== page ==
And I think working class learners have been for a very long time perceived as defective or described as defective in numerous ways. I can describe this myself as someone who went from Bolsover to Cambridge, which was a strange transition, believe me. As a ‘stranger in a foreign land’, Sarah Mann’s brilliant expression, of being in an education system that is actually quite alien if you’re from a very different cultural background. Where I used to have people shout things like, ‘Eh up, trouble at t’mill’, and things like that. So there is this extraordinary perception in our class-riddled culture. There are growing issues as we know of mental health problems, anxiety and depression, and that’s across FE, HE, also in the adult residential colleges where I’ve done a great deal of research, and in schools. And I keep coming back to Raymond Williams’ brilliant phrase, ‘culture is ordinary’, you know, that culture belongs to all of us. It’s not about elitism, it’s not about a particular perception of higher culture – culture is all of us, culture is ordinary. So that’s why I love him so much, Raymond Williams.
I wanted to think a little bit about privilege, inequality, and the Labour aristocracy as well. I’m proud to say that my father was a miner who went to Ruskin College and I feel that my confidence in my own background comes from a sense of being taught and learning from my father, who was radicalised by his experience of going through adult education at Ruskin College. And my grandfather who was a South Wales miner, who was Left Book Club member, and socialist. There is a Labour aristocracy and I use the phrase advisedly, but I think that has been sadly eroded by the destruction of adult education. Even those very colleges themselves now are precarious, in tremendous difficulty many of them. We’ve seen the destruction of Coleg Harlech, and other adult education colleges just disappearing.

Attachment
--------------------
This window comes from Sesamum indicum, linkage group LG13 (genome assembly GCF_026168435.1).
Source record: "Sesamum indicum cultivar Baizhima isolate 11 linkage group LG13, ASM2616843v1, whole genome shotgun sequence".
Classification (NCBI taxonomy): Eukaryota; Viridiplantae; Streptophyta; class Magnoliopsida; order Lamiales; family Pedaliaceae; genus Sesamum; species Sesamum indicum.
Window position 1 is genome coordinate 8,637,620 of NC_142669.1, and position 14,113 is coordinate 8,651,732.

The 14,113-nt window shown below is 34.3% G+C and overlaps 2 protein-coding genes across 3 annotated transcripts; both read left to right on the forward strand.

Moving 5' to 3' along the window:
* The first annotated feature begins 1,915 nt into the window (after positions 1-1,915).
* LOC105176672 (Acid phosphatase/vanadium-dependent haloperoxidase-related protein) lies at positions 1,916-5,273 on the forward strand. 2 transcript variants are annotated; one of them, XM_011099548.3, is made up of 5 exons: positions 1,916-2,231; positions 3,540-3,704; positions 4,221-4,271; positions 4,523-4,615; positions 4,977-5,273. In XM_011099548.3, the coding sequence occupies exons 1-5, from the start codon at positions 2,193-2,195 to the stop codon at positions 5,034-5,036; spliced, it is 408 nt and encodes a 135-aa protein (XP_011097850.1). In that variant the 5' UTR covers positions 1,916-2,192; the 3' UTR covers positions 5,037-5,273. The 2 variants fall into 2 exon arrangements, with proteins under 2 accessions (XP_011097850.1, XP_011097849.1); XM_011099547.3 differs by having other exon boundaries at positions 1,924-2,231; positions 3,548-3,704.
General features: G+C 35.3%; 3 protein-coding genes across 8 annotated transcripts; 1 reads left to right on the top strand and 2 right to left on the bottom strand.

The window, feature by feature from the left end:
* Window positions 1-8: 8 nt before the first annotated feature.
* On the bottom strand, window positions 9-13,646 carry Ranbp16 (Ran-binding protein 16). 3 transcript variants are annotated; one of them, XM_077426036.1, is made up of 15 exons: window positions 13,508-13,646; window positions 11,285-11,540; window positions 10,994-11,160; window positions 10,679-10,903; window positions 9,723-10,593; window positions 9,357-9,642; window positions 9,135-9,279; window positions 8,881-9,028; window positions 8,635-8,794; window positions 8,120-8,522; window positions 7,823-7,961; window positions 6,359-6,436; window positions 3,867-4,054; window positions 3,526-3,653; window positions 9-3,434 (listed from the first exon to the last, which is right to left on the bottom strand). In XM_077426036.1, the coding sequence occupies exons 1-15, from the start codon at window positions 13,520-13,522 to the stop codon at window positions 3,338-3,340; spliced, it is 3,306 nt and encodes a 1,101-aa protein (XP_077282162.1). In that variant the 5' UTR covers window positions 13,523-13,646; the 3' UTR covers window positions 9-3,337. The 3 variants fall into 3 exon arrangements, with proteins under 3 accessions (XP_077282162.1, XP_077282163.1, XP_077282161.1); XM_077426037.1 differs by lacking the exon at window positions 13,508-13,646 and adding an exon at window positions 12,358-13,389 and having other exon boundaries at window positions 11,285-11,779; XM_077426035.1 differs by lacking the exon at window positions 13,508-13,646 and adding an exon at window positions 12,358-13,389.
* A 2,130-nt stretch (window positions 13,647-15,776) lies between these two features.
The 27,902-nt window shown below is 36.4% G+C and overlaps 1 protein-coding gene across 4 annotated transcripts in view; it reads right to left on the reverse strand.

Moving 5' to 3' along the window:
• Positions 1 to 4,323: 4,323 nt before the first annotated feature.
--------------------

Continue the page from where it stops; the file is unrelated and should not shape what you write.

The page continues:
There’s always been I think a really interesting tension between the state and non-state educational provision. The 1919 Report was very committed to the idea that the LEAs were not necessarily the right people to provide the kinds of adult education that would connect with communities. They said ‘We do not think that Local Authorities will, generally speaking, take bold steps for the provision of non-vocational subjects’, and they also said ‘non-vocational adult education has not in the past thriven in it’, in the state sector. They were concerned that the local authorities were far more focused on children’s education, as they should have been and understandably, and that the state would only act as a medium for encouraging and assisting the activities of universities and local educational authorities, and the educational work of voluntary bodies. It should do that and ‘we regard this as the main function of the State so far as education is concerned’. So they always saw it as an aide not necessarily as the means of actually creating an educational system. They saw always a strong role for the non-state.
I think this is absolutely fascinating. I had the pleasure of going to the National Archives over the summer and looking at some of the correspondence connected to the 1919 report and the fear and anxiety which I think is there. I think adult education is essentially profoundly political, and I think they are afraid of us in lots of ways, those of us who have been through that kind of system. This was writ large by some of the testimony at the time, some of the comments at the time about a real tension and lack of trust, if you like, so I’ll just read this quote out: